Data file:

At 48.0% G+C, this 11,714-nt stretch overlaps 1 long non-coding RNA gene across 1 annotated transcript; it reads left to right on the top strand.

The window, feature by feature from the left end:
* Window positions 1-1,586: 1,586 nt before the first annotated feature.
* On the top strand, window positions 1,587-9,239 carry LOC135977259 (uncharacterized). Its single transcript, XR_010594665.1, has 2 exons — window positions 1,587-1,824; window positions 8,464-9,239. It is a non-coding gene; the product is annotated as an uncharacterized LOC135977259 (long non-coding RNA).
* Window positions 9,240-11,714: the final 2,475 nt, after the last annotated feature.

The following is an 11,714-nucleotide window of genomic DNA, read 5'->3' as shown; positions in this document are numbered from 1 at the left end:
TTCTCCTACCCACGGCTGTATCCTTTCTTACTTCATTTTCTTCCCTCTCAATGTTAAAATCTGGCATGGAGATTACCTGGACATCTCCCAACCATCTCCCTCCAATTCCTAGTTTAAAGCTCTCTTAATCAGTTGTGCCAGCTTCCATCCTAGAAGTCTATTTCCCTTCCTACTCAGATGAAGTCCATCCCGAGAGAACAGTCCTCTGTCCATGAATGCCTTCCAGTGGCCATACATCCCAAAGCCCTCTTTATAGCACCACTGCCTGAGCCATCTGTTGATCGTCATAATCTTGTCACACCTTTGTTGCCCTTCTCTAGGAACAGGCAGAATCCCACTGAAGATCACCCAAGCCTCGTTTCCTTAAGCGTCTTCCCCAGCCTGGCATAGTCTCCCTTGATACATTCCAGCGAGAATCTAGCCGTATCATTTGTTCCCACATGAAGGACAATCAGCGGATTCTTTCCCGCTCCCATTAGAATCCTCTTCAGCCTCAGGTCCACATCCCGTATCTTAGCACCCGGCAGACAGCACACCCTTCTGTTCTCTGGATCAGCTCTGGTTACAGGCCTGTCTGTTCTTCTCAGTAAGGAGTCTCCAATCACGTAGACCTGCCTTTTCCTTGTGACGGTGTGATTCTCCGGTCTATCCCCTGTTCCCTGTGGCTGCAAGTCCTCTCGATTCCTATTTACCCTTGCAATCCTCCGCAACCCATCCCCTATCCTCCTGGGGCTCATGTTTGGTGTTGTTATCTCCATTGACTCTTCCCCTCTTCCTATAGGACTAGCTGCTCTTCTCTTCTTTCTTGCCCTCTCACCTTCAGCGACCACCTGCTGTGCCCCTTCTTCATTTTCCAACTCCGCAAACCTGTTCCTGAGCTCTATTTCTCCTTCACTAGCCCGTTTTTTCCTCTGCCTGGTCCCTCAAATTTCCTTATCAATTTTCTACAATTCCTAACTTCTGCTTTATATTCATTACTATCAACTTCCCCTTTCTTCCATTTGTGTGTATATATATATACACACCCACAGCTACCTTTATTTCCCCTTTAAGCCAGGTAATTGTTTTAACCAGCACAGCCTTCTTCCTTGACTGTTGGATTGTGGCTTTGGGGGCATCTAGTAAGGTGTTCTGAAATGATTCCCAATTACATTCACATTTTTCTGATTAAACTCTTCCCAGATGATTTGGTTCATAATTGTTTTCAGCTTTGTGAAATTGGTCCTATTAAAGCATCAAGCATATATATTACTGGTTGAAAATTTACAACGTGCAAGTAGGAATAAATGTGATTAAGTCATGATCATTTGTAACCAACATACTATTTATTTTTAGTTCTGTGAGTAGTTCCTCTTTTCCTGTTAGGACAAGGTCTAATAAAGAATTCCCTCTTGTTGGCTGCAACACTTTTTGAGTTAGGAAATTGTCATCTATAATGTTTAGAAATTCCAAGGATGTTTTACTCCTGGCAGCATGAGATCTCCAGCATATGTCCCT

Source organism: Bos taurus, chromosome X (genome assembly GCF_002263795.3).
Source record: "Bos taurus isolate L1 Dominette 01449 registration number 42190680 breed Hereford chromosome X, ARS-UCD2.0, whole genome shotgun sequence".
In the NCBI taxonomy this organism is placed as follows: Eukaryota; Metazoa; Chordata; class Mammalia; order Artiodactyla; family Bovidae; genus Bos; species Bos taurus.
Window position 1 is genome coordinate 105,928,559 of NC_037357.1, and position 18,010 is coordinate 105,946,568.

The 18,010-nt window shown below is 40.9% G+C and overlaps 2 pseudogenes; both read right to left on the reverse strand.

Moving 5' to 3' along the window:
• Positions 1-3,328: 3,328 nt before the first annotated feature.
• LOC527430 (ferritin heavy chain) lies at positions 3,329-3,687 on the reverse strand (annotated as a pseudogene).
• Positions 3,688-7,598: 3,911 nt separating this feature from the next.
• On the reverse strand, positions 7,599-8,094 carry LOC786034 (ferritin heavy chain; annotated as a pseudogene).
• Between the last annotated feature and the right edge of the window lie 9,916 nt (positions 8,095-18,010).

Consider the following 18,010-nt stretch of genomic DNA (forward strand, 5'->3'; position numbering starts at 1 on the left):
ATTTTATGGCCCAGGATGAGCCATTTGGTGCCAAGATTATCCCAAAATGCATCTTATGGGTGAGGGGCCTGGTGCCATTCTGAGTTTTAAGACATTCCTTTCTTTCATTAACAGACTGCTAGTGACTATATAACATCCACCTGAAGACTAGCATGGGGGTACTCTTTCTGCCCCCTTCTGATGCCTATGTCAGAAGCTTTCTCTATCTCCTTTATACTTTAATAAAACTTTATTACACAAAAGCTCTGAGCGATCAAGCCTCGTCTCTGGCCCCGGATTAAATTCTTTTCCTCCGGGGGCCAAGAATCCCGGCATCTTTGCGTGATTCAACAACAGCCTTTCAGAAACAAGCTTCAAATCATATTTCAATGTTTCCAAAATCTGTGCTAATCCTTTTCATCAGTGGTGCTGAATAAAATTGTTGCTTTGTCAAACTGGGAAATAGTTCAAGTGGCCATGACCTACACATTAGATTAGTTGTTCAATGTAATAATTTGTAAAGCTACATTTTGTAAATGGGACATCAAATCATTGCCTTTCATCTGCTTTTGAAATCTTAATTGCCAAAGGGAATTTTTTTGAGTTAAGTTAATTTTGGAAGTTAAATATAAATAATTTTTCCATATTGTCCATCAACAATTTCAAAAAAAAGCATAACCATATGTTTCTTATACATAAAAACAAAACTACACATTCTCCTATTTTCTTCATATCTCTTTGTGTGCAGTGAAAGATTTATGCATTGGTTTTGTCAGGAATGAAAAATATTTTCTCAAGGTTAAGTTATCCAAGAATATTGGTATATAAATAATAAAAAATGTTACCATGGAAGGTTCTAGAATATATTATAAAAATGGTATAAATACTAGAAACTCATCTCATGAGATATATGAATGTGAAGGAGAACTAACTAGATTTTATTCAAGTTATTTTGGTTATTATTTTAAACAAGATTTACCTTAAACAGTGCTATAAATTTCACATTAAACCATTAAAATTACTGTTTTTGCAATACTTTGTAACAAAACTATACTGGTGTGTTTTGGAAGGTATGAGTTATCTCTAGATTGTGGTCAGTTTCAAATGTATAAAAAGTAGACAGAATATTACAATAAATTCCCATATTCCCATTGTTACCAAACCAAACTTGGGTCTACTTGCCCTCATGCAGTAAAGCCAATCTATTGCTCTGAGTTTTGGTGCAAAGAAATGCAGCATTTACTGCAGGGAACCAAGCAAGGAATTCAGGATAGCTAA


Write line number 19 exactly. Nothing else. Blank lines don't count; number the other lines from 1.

Consider the following 18,010-nt stretch of genomic DNA (forward strand, 5'->3'; position numbering starts at 1 on the left):